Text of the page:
Not everyone would be able to move their kids to a better school. In a competitive system, same as for private schools, one must compete and qualify to get into the better schools. Even in the same schools different tracks can be offered, from college prep to vocational. AP and honors classes can be offered to academically stronger kids, the standard curriculum for the weaker or less motivated kids.

When schools compete and kids compete without arbitrary constraints, everyone improves and the kids win. Singapore schools are based on this premise and they have one of the best educational systems in the world.
confused in DB

Los Angeles, CA

#14 May 27, 2009
District of choice sounds great right? WVUSD is all for it right? We were given letters to sent to out local representatives. WVUSD is all for the kids right?
Then why won't Walnut Valley Unified School District let me take my child out of Diamond Bar High School? I was told it's pretty much about the money. There are actually kids that have to go to DBHS that don't want to go there and parents that don't want their kids to go there. I know there is someone that wants her spot why can't they have it?
WVUSD wants the transfers that are coming in, but not the ones that want to leave. Hmmm....
John Q Public

Los Angeles, CA

#15 May 27, 2009
This comes full circle from the segregation that was busted here in Pasadena in 1970 with school bussing under judicial order. It will create segregation along class lines instead of race. Wealthy districts like San Marino have been cherry-picking the best students from all the adjacent cities; one no longer has to live in San Marino to attend the schools. Which is ironic, considering that the residents have just been railroaded into a parcel tax to supposedly retain property values. Rather, the tax on residents only is being used to prop up a regional State magnet school with a tremendous number of special programs and teachers.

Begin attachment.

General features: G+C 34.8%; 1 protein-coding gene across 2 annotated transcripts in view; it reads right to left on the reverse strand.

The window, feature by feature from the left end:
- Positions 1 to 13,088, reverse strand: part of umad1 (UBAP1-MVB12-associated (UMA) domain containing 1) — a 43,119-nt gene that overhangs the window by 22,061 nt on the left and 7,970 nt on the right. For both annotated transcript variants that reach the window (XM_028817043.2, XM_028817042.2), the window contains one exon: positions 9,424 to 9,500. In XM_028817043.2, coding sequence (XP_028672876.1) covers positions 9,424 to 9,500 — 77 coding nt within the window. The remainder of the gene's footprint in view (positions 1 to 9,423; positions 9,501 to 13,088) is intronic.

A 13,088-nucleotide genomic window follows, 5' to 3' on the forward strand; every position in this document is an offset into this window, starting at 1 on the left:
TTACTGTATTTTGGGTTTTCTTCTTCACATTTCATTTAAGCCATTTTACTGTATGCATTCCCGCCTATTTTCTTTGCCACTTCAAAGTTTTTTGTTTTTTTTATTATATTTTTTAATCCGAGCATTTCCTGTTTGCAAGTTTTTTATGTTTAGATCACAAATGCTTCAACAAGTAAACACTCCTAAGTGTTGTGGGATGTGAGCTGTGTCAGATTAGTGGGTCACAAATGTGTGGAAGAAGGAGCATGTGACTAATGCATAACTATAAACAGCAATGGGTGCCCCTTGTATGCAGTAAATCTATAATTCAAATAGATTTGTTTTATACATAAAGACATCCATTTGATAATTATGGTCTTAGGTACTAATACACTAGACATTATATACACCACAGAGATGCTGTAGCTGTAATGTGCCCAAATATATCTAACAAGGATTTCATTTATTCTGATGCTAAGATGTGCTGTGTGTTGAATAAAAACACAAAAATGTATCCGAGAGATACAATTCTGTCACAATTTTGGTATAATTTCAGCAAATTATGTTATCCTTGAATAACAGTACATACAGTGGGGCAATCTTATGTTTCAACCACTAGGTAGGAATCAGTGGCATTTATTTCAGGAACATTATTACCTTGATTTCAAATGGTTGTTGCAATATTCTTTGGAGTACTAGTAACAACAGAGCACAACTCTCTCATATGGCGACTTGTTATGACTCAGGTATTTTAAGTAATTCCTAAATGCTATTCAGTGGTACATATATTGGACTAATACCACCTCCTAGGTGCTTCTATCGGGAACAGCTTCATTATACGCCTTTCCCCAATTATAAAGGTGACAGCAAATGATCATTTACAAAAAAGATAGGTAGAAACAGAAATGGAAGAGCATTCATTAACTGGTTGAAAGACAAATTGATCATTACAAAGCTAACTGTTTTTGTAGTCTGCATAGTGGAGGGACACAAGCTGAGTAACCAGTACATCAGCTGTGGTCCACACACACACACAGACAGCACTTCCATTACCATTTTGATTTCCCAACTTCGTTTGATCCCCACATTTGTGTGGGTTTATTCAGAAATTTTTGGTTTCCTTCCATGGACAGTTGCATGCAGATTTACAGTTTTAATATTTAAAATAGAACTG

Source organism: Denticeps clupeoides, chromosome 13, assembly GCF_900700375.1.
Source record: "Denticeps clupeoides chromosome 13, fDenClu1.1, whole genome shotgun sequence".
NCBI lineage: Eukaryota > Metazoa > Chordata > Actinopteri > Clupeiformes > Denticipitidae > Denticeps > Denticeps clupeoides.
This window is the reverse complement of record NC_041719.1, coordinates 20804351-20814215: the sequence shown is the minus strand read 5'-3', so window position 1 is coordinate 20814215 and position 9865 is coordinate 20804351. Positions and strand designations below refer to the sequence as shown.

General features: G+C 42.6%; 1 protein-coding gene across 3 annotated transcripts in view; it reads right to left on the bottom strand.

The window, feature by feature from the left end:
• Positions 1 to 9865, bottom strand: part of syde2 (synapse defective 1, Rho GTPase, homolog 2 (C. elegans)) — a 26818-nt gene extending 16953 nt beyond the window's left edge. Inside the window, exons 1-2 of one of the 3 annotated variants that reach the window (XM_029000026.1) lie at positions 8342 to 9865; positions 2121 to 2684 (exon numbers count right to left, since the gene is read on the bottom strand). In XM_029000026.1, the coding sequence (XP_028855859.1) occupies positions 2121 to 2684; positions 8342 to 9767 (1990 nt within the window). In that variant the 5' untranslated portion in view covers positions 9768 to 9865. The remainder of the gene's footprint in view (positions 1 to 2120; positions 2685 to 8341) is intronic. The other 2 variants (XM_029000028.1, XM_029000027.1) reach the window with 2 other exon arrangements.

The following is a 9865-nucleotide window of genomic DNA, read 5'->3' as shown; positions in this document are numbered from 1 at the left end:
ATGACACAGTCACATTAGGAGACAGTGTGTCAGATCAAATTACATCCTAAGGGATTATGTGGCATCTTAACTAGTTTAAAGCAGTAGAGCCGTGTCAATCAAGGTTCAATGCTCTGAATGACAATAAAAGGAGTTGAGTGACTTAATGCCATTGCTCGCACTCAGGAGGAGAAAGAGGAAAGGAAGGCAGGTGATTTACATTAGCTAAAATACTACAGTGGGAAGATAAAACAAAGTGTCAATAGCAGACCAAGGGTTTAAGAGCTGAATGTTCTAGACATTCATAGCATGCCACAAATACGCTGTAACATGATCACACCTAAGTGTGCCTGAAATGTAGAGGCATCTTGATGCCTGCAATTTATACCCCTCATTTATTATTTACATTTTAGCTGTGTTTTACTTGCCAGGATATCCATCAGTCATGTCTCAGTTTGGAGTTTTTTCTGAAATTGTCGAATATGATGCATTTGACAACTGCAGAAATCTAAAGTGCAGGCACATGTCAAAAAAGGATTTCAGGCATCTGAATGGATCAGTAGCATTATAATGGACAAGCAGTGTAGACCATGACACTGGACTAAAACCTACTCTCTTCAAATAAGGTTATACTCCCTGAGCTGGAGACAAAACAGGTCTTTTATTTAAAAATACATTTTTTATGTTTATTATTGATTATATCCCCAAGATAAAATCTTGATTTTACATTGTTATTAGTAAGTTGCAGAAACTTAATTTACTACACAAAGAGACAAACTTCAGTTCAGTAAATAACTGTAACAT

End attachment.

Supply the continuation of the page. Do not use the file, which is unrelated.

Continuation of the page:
susan

Torrance, CA

#16 Jun 23, 2009
i agree, simi valley won't sign and let yoy out. We are driving to a school of choice 20 min away.
bonillasur

El Monte, CA

#17 Jul 9, 2009
you can take your kid to another school you just have to find a class that your present school dosent offer for instance walunths offers
confused in DB wrote:
District of choice sounds great right? WVUSD is all for it right? We were given letters to sent to out local representatives. WVUSD is all for the kids right?
Then why won't Walnut Valley Unified School District let me take my child out of Diamond Bar High School? I was told it's pretty much about the money. There are actually kids that have to go to DBHS that don't want to go there and parents that don't want their kids to go there. I know there is someone that wants her spot why can't they have it?
WVUSD wants the transfers that are coming in, but not the ones that want to leave. Hmmm....
bonillasur

El Monte, CA

#18 Jul 9, 2009
i think you kind of got it because a child is a reflection of the parent and no bad parent goes out of their way to take their kid to a better school because they dont care about them!!!!!
Sandra wrote:
And what will they do with all the "so called" bad schools that are emptied out once everyone moves their kids to the better performing school. The better performing school will probably become a bad school with over crowding and lots of kids who don't care. The main reason a school is better than another is because of the parents involvment(PERIOD),. Parents who are involved, discipline their children, teach them to behave even when an authority is not watching, teaches them the value of an education, makes sure the homework is done, makes sure the child has a routine and gets to bed at a certain time in a home that is peaceful and calm. Makes sure the child gets up with enough time to get ready and have breakfast and leaves the house without chaos. Parents who care, go to open house, teacher conferences, reviews report cards and joins the PTA to make a school better and so it goes.
Ray

Aiea, HI

#19 Jul 12, 2009
My daughter is now under threat of being legally kidnapped and forced to attend Rowland leaving behind her community of councilors, teachers, and friends she trusts. Why - because Rowland wants the daily attendance money from my daughter. No matter what the cost to her. She's going to be a Junior and has been in the Walnut system for 5 years? She never attended Rowland, but that does not matter.
Doreen Pitpit

Walnut, CA

#20 Aug 12, 2009
we believe in the choice of public schools. Some people may not be able to afford to live in an area that has a great school district, but if they are willing to drive their child every day to a good school, I believe that child should not be robbed of the opportunity